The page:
A pair of upper rods 21 are respectively pivotally connected in said upper wheel forks 26, the upper ends of the upper rods 2! being pivotally connected in upper rod forks 2B of a movable rod mounting head 29 which is slidably mounted on the frame shaft above and in spaced relation to the fixed lower rod mounting head H. The movable rod mounting head 29 is similar in shape to the fixed rod mounting head I l and the forks 28 thereof extend rearwardly in the same angular direction as said lower rod forks. Accordingly, the upper rods 2'! may move from a collapsed inoperative position closely adjacent to and parallel to the frame shaft Ill and in substantial alignment with the lower rods 22 when in collapsed position, to operative positions extending rearwardly and outwardly from said frame shaft along the legs of the angle defined by said upper rod forks. Portions of the ends of the lower rods 22 and of the ends of the upper rods 21 engage cooperative portions of the wheel supporting members when the rods are in extended operative positions so as to maintain the wheels in parallel relationship to each other with the wheel spindles lying along a common axis. When the rods are moving toward inoperative collapsed position the wheels may assume various nonrelated positions with respect to each other, but when the rods are drawn to their fully collapsed position the normal tendency of the wheels is to assume parallel relationship to each other as shown in Fig. 7. The wheels are movable into parallel relation to each other and will be drawn inwardly closely adjacent the frame shaft [0 whereby the cart may be stowed in a very small space and may be packed in a minimum-dimensioned carton.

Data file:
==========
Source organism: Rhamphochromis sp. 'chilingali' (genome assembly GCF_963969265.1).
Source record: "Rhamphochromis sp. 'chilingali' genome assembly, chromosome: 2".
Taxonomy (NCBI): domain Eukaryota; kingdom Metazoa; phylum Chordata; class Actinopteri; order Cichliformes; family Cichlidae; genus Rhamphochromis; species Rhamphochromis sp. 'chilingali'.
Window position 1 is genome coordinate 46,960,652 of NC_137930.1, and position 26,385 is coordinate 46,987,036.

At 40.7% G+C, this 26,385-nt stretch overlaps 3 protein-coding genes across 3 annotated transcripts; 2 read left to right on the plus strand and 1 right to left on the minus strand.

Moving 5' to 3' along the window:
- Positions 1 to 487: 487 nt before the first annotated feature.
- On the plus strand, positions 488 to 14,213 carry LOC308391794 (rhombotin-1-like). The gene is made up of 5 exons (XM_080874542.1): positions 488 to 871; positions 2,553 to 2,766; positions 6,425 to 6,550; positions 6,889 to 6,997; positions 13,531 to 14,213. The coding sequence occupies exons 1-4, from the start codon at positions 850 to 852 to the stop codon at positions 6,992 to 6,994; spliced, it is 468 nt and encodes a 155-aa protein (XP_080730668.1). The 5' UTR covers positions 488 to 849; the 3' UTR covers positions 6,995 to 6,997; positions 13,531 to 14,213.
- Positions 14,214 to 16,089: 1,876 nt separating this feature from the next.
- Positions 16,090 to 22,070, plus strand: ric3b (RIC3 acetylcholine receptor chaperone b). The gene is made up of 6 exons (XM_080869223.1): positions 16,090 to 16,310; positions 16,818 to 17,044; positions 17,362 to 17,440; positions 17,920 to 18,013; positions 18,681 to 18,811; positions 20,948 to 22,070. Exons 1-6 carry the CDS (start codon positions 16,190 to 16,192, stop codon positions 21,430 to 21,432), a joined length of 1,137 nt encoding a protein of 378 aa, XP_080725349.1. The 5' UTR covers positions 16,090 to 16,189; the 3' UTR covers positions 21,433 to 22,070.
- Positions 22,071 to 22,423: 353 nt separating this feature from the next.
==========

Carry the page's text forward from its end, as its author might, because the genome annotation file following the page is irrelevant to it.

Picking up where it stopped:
The angle between the upper frame forks 28 is substantially bisected by a tubular projection extending normally to the axis of the frame shaft in and having an axial opening therethrough in which is slidably mounted a plunger 30 having a latching point 3! on its inner end. The latching point 3| is urged into latching engagement with either of a pair of latching openings 32 in the surface of the shaft H], one such opening being provided at a lower point substantially midway of the shaft for engagement with the latching point when the wheels are in extended operative position, and another such opening being provided at an upper point to retain the wheels in collapsed position as seen in Fig. '7. A spring 33 is suitably retained in compression about the plunger 30 and urges the latching point 3| inwardly, and a manually engageable head 34 is pinned to the outer end of the plunger 33 whereby the latching point may be withdrawn. The projection mounting thelatch comprises a convenient handle by means of which the slidable upper rod mounting head may be moved along the frame shaft Ii], the operator being able to use the same hand to withdraw the latch and slide the head. During movement of the slidable head from its extreme positions the latching point slides on the surface of the frame shaft, and will automatically snap into the appropriate latching O e A handle mounting head 35 is suitably mounted on the upper extremity of the frame shaft [0, and a U-shaped upper bag support 36, similar to the lower bag support I2, is mounted thereon in alignment with the bag support [2, the forward ends of the arms thereof retaining a bag retaining strap [6 as previously described. An arm 31 integral with the head 35 extends rearwardly therefrom and pivotally supports a rearwardly extending clamp member 39 by means of a screw and wing nut 38. The clamp member supports a handle rod M] which may be swung from an inoperative position substantially parallel to and alongside of the frame shaft l6 between the wheels 25 as seen in Fig. 6 to an operative, rearwardly extending position as indicated by the arrows and dash outline in Fig. 1. The handle rod 43 is preferably provided with a rubber handgrip 4|.